- Annual Enrollment:
- Approximately 100 new graduate students enroll per academic year
- Work experience (in years):
- 2-5+ years (MPA); 7-15+ years (MPP); 2-5 years (Ph.D.)
- % international:
- 20-30% on average
- Employment sectors:
- Vast majority of SPIA graduates come from and continue to work in the public, nonprofit/ non-governmental and foundation sectors
- Degrees offered:
- Master in Public Affairs (MPA), Master in Public Policy (MPP), Ph.D. in Public Affairs
- $58,790 (2021-22 academic year). All students receive 100% tuition and required fees support; nearly all students receive a generous need-based living stipend.
“In the Nation’s Service and the Service of Humanity” captures the essence of the Princeton School of Public and International Affairs at Princeton University.
What began in 1930 as a small interdisciplinary undergraduate program has become a major center of research and education, providing training in its graduate programs to masters and doctoral students.
The School offers a rigorous academic experience in a tight-knit, intimate community. Admitted students will join an intellectually stimulating family that includes more than 4,000 alumni, esteemed research faculty, high-level policymakers, and a staff dedicated to helping them succeed.
With 200 graduate students enrolled in our three graduate programs, students are able to create meaningful connections and lifelong friendships with peers and professors. Generous financial aid packages allow students to pursue careers in public service unencumbered by debt.
Our work is informed by a commitment to a multidisciplinary approach to policy issues, a global perspective, and an emphasis on top-quality research and teaching. Our faculty reflect the complexity of today’s policy issues and includes economists, historians, political scientists, and sociologists, as well as scientists, engineers, psychologists, and legal scholars. Practitioners are an important part of students’ training and bring real-world policy experience to the classroom. Our Leadership Through Mentorship Program brings in high-level policy officials who attend classes, share meals with students, and offer office hours. Finally, the School is home to 20 research centers and programs organized around policy-relevant areas.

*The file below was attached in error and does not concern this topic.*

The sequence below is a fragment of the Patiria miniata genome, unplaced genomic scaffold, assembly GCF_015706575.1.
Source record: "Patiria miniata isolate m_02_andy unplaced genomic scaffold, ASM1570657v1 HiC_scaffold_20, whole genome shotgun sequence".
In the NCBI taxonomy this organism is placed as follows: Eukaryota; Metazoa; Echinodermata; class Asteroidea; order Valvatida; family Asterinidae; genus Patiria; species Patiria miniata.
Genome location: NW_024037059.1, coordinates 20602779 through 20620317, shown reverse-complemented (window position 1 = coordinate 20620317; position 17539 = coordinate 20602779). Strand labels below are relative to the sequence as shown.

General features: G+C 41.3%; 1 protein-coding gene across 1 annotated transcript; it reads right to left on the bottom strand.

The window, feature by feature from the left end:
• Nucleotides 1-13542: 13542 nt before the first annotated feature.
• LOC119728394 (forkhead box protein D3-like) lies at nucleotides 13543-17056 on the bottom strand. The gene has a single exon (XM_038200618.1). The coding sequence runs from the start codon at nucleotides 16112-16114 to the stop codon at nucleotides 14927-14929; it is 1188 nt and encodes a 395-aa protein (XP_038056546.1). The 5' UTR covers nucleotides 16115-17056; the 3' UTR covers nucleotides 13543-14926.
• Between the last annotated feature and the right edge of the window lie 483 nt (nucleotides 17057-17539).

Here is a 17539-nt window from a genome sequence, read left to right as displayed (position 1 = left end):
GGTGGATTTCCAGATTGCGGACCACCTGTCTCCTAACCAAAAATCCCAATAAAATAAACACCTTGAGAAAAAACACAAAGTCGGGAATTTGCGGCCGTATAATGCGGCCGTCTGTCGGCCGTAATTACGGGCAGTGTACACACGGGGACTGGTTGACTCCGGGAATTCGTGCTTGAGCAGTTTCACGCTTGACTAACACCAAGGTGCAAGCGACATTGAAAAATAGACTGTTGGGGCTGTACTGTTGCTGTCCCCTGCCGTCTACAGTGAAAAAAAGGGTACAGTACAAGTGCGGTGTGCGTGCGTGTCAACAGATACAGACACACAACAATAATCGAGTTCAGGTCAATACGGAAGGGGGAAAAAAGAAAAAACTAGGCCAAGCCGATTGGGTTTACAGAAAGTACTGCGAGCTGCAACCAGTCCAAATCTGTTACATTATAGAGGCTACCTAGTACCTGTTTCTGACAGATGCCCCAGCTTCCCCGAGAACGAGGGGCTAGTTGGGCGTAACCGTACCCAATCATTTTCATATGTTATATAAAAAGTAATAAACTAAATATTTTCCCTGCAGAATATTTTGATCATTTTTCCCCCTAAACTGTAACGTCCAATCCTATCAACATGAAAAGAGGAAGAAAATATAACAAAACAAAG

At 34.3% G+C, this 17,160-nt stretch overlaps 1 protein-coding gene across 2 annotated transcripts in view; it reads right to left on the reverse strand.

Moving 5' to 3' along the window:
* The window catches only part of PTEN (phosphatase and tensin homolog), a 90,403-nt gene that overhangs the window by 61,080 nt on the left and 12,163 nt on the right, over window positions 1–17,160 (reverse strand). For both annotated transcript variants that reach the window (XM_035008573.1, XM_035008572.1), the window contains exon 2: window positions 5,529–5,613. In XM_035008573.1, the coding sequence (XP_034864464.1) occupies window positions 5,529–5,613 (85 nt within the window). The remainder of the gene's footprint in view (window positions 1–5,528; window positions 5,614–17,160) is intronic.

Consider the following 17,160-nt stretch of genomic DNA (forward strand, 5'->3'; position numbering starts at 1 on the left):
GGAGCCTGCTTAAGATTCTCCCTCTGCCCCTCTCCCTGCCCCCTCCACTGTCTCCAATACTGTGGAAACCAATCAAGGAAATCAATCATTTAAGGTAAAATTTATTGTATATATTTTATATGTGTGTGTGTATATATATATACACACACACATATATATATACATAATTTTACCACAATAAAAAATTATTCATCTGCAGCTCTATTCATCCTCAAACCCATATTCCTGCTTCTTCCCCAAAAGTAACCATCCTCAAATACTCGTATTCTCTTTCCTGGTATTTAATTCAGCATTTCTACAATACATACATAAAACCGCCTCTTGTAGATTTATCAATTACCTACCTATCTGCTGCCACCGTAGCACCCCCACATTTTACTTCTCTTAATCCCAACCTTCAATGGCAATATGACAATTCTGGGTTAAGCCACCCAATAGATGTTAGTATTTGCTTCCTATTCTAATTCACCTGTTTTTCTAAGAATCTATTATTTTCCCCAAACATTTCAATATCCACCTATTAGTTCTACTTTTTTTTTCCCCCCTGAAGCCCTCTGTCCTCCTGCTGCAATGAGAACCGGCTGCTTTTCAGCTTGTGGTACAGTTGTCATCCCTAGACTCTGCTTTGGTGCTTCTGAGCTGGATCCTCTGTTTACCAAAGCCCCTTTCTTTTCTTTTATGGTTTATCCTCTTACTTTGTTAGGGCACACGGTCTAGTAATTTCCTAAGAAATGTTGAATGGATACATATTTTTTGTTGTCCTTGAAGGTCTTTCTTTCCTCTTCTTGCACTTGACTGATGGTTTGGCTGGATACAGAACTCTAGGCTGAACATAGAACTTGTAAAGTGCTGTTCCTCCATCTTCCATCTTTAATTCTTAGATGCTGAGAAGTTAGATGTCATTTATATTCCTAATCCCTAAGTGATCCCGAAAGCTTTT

To receive information directly from the Admissions Department, click here.
The Princeton School of Public and International Affairs’ one-year, full-time residential master in public policy (MPP) degree is ideal for midcareer professionals who are rising leaders in international and domestic public affairs. While MPP students are required to select a field of concentration when applying to the school, the structure of the degree is flexible and allows students to tailor their studies to their specific career goals.
As members of tight-knit cohorts, students foster lifelong relationships with their classmates and learn from one another’s diverse experiences, interests, and backgrounds.